Disclosure: The table and performance returns represented are hypothetical because they do not represent the prior performance history of Allied managed accounts. Your actual portfolio may vary significantly from the investments listed above. Hypothetical returns presented within this document are presented as gross-of-fees performance figures and do not reflect the deduction of investment advisory fees or transaction costs, which if applied would reduce the performance returns. You cannot invest directly in an index. Past performance does not guarantee future results. 

This analysis isn’t unique to the 2000 peak. We also went back and looked at someone retiring in 1929, the start of the Great Depression, and 1973, which at the time was the worst bear market since the Great Depression. From late 1929 through early 1932, the S&P 500 lost over 86% of its value. Yet, over a 30-year time period, someone who retired in 1929 would have ended with an account balance over $250,000. In 1973, when the market lost nearly 50% of its value and suffered through a 9-year period (1972-1981) when inflation ran at over 9% per year, the account gained value, ending with a balance of $1,160,000 in 2002 (even after all withdrawals).

Bear markets, no matter when they happen, cause stress – both to your portfolio and to you personally. When properly prepared for, though, they do not have to change your retirement plans. The best way to prepare is to find the right asset balance for your portfolio and to have a prudent withdrawal rate. A 4% withdrawal rate adjusted for inflation appears to be very reasonable.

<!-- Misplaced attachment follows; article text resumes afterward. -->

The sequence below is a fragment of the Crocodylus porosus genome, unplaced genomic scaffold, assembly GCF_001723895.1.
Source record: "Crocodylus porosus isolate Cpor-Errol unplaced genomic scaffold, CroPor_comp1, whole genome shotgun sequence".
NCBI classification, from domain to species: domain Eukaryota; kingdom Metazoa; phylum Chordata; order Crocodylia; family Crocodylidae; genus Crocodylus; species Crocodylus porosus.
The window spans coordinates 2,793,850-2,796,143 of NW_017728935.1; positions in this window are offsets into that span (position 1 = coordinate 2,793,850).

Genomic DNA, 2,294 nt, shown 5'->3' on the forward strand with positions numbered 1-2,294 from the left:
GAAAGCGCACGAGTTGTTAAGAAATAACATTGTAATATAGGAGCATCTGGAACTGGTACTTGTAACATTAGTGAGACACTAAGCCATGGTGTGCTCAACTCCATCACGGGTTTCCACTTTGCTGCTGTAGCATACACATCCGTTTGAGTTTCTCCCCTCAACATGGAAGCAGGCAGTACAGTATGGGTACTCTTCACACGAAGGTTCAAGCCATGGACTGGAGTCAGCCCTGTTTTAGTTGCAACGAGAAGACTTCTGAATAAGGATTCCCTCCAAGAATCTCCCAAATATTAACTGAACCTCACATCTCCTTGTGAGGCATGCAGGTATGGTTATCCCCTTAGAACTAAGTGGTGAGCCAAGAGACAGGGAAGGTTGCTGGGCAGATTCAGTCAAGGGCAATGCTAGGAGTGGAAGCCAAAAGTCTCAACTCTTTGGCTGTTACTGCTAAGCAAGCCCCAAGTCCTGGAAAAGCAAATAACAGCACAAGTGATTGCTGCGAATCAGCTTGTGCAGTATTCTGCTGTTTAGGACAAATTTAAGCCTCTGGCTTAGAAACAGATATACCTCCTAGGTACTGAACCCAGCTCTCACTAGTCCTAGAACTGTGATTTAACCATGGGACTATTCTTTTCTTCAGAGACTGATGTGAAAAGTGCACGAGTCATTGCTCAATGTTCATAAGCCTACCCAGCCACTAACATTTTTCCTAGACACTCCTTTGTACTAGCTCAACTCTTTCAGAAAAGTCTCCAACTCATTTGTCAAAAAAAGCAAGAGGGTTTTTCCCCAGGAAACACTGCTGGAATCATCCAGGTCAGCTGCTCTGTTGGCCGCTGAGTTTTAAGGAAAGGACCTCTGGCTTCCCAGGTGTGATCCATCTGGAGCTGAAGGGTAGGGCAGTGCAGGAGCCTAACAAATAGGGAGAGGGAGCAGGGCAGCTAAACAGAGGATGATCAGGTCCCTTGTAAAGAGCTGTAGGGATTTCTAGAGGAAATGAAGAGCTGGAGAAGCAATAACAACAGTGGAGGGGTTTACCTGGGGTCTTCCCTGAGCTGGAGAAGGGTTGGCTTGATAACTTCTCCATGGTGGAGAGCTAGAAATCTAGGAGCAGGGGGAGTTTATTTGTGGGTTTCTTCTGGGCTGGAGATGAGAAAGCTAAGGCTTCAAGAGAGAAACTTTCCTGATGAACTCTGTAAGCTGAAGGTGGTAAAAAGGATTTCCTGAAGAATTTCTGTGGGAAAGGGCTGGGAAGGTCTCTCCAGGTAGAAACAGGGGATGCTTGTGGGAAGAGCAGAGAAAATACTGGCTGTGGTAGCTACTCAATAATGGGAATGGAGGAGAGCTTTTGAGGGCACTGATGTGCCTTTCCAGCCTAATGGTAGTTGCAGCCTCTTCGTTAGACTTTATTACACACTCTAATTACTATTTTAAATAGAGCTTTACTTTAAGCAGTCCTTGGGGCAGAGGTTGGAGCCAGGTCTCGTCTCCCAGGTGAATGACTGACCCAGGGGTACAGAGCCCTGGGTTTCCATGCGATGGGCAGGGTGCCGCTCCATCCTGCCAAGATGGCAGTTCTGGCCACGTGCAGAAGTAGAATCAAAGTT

The right asset allocation will vary from person to person depending on portfolio size, time horizon, and personal risk tolerance. The key is to find the right balance between the historically more volatile but higher returning stocks and the steadiness but lower yields of bonds. We would be happy to sit down and discuss your allocation and help with the planning process for your retirement.

If you have any questions about your account(s), or if there has been a change in your financial situation or investment objectives, please feel free to contact our office to schedule a meeting. 

The views expressed in this newsletter represent the opinion of Allied Investment Advisors, a Registered Investment Adviser. This material is for informational purposes only. It does not constitute investment advice and is not intended as an endorsement of any specific investment or services. The information provided herein is obtained from sources believed to be reliable, but no representation or warranty is made as to its accuracy or completeness. Investing in equity securities involves risks, including the potential loss of principal. While equities may offer the potential for greater long-term growth than most debt securities, they generally have higher volatility. International investments may involve risk of capital loss from unfavorable fluctuation in currency values, from differences in generally accepted accounting principles, or from economic or political instability in other nations. Past performance is not indicative of future results. Investments are not a deposit of or guaranteed by a bank or any bank affiliate. Please notify Allied Investment Advisors if there have been any changes to your financial situation or investment objectives or if you wish to impose or modify any reasonable restrictions on the management of your accounts through Allied Investment Advisors.